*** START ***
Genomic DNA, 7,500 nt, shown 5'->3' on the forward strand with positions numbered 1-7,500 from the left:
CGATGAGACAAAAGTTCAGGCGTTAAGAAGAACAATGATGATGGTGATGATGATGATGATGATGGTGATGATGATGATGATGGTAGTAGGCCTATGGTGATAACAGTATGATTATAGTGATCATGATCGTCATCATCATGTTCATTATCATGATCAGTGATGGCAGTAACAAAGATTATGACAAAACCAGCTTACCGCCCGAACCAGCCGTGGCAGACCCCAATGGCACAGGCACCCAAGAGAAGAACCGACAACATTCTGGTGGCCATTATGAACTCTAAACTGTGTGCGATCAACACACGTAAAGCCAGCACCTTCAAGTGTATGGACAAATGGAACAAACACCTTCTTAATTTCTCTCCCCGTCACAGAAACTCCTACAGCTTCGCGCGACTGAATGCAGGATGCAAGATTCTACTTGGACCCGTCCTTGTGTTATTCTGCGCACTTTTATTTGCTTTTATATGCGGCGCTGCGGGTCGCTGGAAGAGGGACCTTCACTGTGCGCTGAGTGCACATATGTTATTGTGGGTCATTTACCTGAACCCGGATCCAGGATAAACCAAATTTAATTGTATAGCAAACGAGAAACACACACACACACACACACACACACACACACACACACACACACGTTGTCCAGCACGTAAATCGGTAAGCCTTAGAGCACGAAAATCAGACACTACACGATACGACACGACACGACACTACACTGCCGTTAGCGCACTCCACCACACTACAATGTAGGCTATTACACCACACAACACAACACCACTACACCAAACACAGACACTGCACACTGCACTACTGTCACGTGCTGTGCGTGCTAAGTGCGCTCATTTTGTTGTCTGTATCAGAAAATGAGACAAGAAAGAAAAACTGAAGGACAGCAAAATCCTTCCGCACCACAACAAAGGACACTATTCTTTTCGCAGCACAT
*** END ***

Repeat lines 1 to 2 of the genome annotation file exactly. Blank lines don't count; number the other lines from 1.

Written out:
Genomic DNA, 7,500 nt, shown 5'->3' on the forward strand with positions numbered 1-7,500 from the left:
CGATGAGACAAAAGTTCAGGCGTTAAGAAGAACAATGATGATGGTGATGATGATGATGATGATGGTGATGATGATGATGATGGTAGTAGGCCTATGGTGATAACAGTATGATTATAGTGATCATGATCGTCATCATCATGTTCATTATCATGATCAGTGATGGCAGTAACAAAGATTATGACAAAACCAGCTTACCGCCCGAACCAGCCGTGGCAGACCCCAATGGCACAGGCACCCAAGAGAAGAACCGACAACATTCTGGTGGCCATTATGAACTCTAAACTGTGTGCGATCAACACACGTAAAGCCAGCACCTTCAAGTGTATGGACAAATGGAACAAACACCTTCTTAATTTCTCTCCCCGTCACAGAAACTCCTACAGCTTCGCGCGACTGAATGCAGGATGCAAGATTCTACTTGGACCCGTCCTTGTGTTATTCTGCGCACTTTTATTTGCTTTTATATGCGGCGCTGCGGGTCGCTGGAAGAGGGACCTTCACTGTGCGCTGAGTGCACATATGTTATTGTGGGTCATTTACCTGAACCCGGATCCAGGATAAACCAAATTTAATTGTATAGCAAACGAGAAACACACACACACACACACACACACACACACACACACACACACACGTTGTCCAGCACGTAAATCGGTAAGCCTTAGAGCACGAAAATCAGACACTACACGATACGACACGACACGACACTACACTGCCGTTAGCGCACTCCACCACACTACAATGTAGGCTATTACACCACACAACACAACACCACTACACCAAACACAGACACTGCACACTGCACTACTGTCACGTGCTGTGCGTGCTAAGTGCGCTCATTTTGTTGTCTGTATCAGAAAATGAGACAAGAAAGAAAAACTGAAGGACAGCAAAATCCTTCCGCACCACAACAAAGGACACTATTCTTTTCGCAGCACAT